“I tend to walk fast,” says Dick Bakker as we hotfoot it toward a solar-power set-up on his property in Manotick Station. Bakker — who once played defensive tackle and end for Queen’s University and, at 65, still looks fit and strong — gives the impression of knowing only one direction: forward, in high gear.
That’s especially true when it comes to renewable energy co-operatives — community-owned projects that harness alternative energy, ultimately reducing our reliance on non-renewable energy and earning money for shareholders. Bakker installed his solar system in 2010 beside the converted barn that houses One World Bazaar, the annual pop-up artisan bazaar he has run with his wife and children for almost two decades. The system was installed under Ontario’s microFIT program, an initiative that encouraged small-scale renewable electricity generation by guaranteeing participants a set price for producing it, whether the electricity was consumed on-site or fed into the grid. He has explained the system to countless others, but Bakker’s enthusiasm remains infectious as he runs his hand over the controls mounted on the side of the barn, outlining, in layperson’s terms, what each one does.
Then Bakker, who is wearing shorts and no jacket on a chilly, damp fall morning, surprises by saying, “I’m not an environmentalist. I’m a business person.” The solar system was an investment he and his wife, Peggy, made to help fund their retirement. He says the environment does, of course, benefit from renewable energy.
“In the Ontario context, the biggest advantage solar offers is to shave the peak demand level,” he says, explaining solar prevents “dirty natural-gas peaker plants” from kicking in to meet demand. The more renewable energy available, the less we have to rely on those plants. And even that has a practical economic implication in Bakker’s calculus because, unlike locally produced renewable energy, electricity from those polluting centralized plants must be shipped to the user over long transmission lines.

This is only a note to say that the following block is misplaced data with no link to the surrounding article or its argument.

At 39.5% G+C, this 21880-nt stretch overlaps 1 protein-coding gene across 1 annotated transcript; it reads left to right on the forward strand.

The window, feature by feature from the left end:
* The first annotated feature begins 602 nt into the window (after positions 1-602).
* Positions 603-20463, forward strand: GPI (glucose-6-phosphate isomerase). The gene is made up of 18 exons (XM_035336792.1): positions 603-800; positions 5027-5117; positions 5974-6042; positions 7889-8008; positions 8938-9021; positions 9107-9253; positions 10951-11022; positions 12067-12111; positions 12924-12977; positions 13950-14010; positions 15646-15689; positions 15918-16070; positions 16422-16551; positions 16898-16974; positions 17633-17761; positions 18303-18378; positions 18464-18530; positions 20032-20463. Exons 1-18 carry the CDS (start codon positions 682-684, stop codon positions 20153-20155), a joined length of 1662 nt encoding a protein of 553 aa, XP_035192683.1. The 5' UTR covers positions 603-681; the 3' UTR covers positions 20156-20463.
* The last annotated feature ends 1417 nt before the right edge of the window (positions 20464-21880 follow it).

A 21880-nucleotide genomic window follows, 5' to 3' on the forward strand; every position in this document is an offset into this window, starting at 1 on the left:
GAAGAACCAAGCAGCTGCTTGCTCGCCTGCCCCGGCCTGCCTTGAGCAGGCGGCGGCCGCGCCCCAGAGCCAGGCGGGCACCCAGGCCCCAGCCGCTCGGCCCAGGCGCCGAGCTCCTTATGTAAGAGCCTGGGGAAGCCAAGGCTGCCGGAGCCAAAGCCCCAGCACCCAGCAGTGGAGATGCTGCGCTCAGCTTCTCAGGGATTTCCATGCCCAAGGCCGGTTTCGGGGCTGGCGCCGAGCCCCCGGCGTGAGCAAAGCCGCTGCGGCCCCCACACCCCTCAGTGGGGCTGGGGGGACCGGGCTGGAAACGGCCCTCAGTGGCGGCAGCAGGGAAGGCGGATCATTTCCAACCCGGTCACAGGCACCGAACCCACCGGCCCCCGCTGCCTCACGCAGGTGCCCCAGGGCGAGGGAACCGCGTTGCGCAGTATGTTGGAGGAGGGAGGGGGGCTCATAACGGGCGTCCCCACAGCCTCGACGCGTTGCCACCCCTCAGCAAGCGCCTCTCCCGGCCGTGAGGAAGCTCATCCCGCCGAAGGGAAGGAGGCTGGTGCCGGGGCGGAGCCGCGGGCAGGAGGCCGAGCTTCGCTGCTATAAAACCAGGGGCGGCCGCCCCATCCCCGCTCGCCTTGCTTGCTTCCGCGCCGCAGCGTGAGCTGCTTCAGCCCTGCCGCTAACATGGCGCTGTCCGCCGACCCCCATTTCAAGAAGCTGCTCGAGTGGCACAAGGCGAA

That same practicality defines his commitment to renewable energy co-ops, including Ottawa Renewable Energy Co-operative (OREC), which he co-founded in 2010 with four partners. He served as president for seven years and remains an active investor. OREC partners with schools, institutions, municipalities, and businesses to develop and purchase renewable-energy projects. Since 2010, it has raised $10 million from members, who now number 840. Those members now co-own 23 projects across the province with a total generating capacity of 6.45 MW, enough to power over 1,100 homes.
Projects range from rooftop arrays on École secondaire catholique Paul-Desmarais and the Canada Science and Technology Museum to a ground-mount system in Alfred built in partnership with the Keewaywin First Nation, which OREC says is the first of its kind in Canada. OREC also has a solar generating system on the roof of the bazaar barn that produces five times as much electricity — 50 kWh compared with 10 — as his own original set-up.
Bakker says that co-operatives and commercial renewable-energy providers should work together. “There’s no path to a sustainable-energy system without the communities receiving a direct benefit, because NIMBY is the enemy of all things environmental. NIMBYism will delay and shove more costs on big corporate projects. It’s to the corporate world’s benefit to have community ownership, and the more community ownership there is, the more people will see the benefits.”
He likens this kind of “industrialization” to the way villages used to function, with a cheese factory, a brewery, and an electricity-generating station all vital parts of the landscape. “Co-operatives provide a democratic business model for citizens to own the change they want to see.”
Bakker’s interest in renewable energy dates back to the early 1970s, when Middle Eastern oil producers ignited an international energy crisis by imposing an oil embargo because of Western support for Israel during the Yom Kippur War against Egypt. “I have a natural interest in the interaction of politics, policy, and energy,” he says, recalling the 2010 documentary Powerful: Energy for Everyone by green activist and former Ottawa municipal councillor David Chernushenko. “It led to my understanding of co-ops as a business model.”